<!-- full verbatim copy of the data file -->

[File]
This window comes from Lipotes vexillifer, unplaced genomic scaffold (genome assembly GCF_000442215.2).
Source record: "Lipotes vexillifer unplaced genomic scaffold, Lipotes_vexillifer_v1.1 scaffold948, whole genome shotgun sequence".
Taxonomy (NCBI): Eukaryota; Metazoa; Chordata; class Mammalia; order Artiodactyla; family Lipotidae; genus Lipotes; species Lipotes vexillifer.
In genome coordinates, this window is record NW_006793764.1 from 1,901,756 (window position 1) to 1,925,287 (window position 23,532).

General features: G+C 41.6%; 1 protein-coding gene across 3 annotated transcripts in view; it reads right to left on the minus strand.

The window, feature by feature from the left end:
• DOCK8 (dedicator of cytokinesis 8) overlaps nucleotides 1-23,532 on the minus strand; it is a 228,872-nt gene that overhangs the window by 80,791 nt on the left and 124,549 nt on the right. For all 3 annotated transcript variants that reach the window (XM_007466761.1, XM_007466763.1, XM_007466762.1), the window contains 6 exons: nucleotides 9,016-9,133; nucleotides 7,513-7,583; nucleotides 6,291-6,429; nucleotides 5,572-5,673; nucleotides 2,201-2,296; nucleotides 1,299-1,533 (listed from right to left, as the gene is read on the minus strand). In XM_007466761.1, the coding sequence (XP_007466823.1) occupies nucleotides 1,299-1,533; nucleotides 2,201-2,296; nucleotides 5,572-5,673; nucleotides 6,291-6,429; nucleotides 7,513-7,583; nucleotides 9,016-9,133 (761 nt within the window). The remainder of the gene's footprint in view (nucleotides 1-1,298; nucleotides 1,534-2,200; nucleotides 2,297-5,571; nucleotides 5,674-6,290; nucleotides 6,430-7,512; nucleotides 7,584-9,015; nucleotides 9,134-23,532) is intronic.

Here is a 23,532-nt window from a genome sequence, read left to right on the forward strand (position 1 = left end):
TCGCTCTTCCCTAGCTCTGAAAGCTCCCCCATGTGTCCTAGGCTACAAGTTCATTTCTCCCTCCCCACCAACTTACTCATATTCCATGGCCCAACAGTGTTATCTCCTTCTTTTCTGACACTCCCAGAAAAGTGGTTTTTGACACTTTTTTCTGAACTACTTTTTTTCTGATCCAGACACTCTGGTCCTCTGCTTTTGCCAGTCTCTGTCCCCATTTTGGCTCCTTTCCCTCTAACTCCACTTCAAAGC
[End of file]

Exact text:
This window comes from Lipotes vexillifer, unplaced genomic scaffold (genome assembly GCF_000442215.2).
Source record: "Lipotes vexillifer unplaced genomic scaffold, Lipotes_vexillifer_v1.1 scaffold948, whole genome shotgun sequence".
Taxonomy (NCBI): Eukaryota; Metazoa; Chordata; class Mammalia; order Artiodactyla; family Lipotidae; genus Lipotes; species Lipotes vexillifer.
In genome coordinates, this window is record NW_006793764.1 from 1,901,756 (window position 1) to 1,925,287 (window position 23,532).

General features: G+C 41.6%; 1 protein-coding gene across 3 annotated transcripts in view; it reads right to left on the minus strand.

The window, feature by feature from the left end:
• DOCK8 (dedicator of cytokinesis 8) overlaps nucleotides 1-23,532 on the minus strand; it is a 228,872-nt gene that overhangs the window by 80,791 nt on the left and 124,549 nt on the right. For all 3 annotated transcript variants that reach the window (XM_007466761.1, XM_007466763.1, XM_007466762.1), the window contains 6 exons: nucleotides 9,016-9,133; nucleotides 7,513-7,583; nucleotides 6,291-6,429; nucleotides 5,572-5,673; nucleotides 2,201-2,296; nucleotides 1,299-1,533 (listed from right to left, as the gene is read on the minus strand). In XM_007466761.1, the coding sequence (XP_007466823.1) occupies nucleotides 1,299-1,533; nucleotides 2,201-2,296; nucleotides 5,572-5,673; nucleotides 6,291-6,429; nucleotides 7,513-7,583; nucleotides 9,016-9,133 (761 nt within the window). The remainder of the gene's footprint in view (nucleotides 1-1,298; nucleotides 1,534-2,200; nucleotides 2,297-5,571; nucleotides 5,674-6,290; nucleotides 6,430-7,512; nucleotides 7,584-9,015; nucleotides 9,134-23,532) is intronic.

Here is a 23,532-nt window from a genome sequence, read left to right on the forward strand (position 1 = left end):
TCGCTCTTCCCTAGCTCTGAAAGCTCCCCCATGTGTCCTAGGCTACAAGTTCATTTCTCCCTCCCCACCAACTTACTCATATTCCATGGCCCAACAGTGTTATCTCCTTCTTTTCTGACACTCCCAGAAAAGTGGTTTTTGACACTTTTTTCTGAACTACTTTTTTTCTGATCCAGACACTCTGGTCCTCTGCTTTTGCCAGTCTCTGTCCCCATTTTGGCTCCTTTCCCTCTAACTCCACTTCAAAGC